As the system pressure in the primary system continued to decrease, voids (areas where there is no water present) began to form in portions of the system other than the pressurizer. Because of these voids, the water in the system was redistributed and the pressurizer still had water available. The turbulence as this water blew out the stuck-open valve caused the level indicator to think the pressurizer was full. Thus the level indicator, which tells the operator the amount of coolant capable of heat removal, incorrectly indicated the system was full of water. Therefore, the operator stopped adding water — by turning off the Emergency Core Cooling pumps, which had automatically come on.
After almost eighty minutes of slow temperature rise the primary loop pumps began to shudder as steam rather than water began to pass through them. The pumps were shut down, and it was believed that natural circulation would continue the water movement. Steam in the system locked the primary loop, and as the water stopped circulating it was converted to steam in increasing amounts. After around 130 minutes since the first malfunction, the top of the reactor core was exposed and the heat and steam drove a reaction involving hydrogen and radioactive gases with the zirconium nuclear control rod cladding. The quench tank (collecting the discharge from the PORV) overfilled, its relief diaphragm ruptured, and radioactive coolant began to leak out into the general containment building. A new arrival noticed that the temperature in the holding tanks was excessive and used a backup valve to shut off the coolant venting, but around 250,000 US gallons (950 m³) of coolant had already leaked from the primary loop. It was not until 165 minutes after the start of the problem that radiation alarms activated as contaminated water reached detectors - by that time the radiation levels in the primary coolant water were around 300 times expected levels, and the plant was seriously contaminated.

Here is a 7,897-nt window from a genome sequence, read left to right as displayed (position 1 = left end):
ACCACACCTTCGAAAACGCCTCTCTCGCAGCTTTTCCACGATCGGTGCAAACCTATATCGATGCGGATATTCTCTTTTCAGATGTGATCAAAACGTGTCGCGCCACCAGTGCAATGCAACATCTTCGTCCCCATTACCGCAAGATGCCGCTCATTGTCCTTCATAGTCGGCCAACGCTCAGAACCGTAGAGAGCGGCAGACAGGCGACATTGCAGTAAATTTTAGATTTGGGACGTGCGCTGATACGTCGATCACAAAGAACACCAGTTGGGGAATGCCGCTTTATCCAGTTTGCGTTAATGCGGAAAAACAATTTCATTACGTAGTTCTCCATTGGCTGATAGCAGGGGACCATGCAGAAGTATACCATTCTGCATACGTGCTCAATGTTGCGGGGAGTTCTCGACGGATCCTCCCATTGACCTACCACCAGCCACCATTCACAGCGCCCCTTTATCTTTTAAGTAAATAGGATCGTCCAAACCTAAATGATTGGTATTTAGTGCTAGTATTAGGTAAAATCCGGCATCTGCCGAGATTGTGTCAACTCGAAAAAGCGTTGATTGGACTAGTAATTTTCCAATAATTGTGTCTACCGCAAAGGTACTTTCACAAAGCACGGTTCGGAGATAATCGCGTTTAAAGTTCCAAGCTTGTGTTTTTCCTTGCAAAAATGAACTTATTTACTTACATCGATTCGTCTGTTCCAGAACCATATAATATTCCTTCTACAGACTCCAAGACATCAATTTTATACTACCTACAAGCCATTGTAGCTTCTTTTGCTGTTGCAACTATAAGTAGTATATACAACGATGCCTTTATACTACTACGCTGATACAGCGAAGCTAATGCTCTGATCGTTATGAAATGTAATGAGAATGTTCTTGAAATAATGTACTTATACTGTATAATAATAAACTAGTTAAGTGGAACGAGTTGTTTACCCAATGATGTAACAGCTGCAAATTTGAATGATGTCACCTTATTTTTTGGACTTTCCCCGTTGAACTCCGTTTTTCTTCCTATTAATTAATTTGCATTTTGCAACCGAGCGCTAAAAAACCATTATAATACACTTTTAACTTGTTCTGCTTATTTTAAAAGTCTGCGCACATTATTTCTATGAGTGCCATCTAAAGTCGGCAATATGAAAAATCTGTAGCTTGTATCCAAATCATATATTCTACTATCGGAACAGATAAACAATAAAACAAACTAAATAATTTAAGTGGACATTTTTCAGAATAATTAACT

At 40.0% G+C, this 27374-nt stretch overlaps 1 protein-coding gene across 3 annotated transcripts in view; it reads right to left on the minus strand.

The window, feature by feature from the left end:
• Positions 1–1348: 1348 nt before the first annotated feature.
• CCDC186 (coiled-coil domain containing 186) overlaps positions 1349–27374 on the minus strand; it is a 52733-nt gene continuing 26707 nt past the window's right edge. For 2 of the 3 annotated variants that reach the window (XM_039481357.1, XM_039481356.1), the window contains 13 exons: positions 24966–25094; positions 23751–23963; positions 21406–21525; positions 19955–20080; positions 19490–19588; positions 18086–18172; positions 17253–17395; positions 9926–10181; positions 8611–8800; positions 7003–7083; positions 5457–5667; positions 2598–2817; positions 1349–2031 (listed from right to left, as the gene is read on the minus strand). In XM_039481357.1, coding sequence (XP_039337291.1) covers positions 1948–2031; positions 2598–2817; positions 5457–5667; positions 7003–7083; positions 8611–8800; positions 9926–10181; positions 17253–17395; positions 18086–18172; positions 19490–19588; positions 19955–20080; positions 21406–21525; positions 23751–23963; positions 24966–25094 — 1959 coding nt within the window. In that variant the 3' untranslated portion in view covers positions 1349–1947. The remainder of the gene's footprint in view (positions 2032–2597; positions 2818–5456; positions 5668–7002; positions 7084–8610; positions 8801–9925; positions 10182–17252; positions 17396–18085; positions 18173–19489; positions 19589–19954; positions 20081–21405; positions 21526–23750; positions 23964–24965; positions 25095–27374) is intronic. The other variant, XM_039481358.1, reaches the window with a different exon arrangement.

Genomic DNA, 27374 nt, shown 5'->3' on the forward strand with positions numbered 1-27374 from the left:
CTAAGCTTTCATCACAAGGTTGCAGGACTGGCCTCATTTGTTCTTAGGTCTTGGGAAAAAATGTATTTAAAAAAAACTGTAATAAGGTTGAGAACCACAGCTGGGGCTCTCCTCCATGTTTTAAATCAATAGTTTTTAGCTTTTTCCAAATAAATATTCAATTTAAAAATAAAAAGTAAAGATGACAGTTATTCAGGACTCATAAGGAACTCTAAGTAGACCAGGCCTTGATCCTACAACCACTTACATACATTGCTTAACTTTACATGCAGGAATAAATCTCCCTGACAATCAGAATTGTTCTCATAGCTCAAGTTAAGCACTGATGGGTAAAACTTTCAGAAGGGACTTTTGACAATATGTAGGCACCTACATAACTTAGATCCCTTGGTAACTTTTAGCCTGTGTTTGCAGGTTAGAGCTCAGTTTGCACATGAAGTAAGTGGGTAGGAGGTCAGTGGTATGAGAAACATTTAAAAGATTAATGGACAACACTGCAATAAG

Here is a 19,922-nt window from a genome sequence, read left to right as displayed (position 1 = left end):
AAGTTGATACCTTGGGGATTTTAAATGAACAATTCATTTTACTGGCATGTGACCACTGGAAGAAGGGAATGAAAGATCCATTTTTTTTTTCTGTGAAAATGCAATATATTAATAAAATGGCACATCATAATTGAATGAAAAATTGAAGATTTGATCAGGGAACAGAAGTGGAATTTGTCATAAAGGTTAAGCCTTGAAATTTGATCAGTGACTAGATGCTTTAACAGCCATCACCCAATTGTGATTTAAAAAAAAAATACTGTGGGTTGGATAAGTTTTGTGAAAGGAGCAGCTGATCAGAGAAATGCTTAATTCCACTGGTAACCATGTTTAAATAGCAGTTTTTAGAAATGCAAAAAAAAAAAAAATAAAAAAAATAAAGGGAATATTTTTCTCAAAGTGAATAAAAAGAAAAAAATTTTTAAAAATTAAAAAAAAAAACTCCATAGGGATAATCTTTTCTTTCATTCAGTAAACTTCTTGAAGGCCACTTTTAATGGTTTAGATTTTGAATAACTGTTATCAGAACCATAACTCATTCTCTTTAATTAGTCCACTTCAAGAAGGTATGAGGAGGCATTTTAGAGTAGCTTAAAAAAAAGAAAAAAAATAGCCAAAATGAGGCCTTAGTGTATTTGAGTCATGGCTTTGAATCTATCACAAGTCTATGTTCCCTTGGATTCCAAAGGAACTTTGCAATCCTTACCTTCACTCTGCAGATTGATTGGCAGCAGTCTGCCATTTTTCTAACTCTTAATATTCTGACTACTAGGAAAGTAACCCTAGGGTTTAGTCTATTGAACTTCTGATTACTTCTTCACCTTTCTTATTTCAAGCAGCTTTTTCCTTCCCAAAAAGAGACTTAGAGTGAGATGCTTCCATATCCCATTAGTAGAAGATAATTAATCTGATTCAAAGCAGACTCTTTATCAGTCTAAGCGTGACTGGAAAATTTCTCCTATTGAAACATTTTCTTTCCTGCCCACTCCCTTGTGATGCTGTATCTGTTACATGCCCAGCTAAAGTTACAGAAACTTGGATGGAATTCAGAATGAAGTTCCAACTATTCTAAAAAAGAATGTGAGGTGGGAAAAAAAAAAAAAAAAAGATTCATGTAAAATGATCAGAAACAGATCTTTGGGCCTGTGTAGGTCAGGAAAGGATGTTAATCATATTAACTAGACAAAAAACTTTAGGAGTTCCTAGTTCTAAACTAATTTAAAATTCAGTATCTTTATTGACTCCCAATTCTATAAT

It was still not clear to the control room that the primary loop water levels were low and that over half of the core was exposed (a LOCA). Around seven hours into the emergency, new water was pumped into the primary loop. After almost sixteen hours the primary loop pumps were turned back on and the core temperature began to fall. A large part of the core had melted and the system was still dangerously radioactive. Over the next week the steam and hydrogen were removed from the reactor using a recombiner and, more controversially, by venting straight to the atmosphere. It is estimated that a maximum of 13 million curies of radioactive noble gases were released by the event, though very little of the hazardous iodine-131 was released.
"Despite melting of about one-third of the fuel, the reactor vessel itself maintained its integrity and contained the damaged fuel." According to sources, "The average radiation dose to people living within 10 miles of the plant was eight millirem, and no more than 100 millirem to any single individual. Eight millirem is about equal to a chest X-ray, and 100 millirem is about a third of the average background level of radiation received by U.S. residents in a year."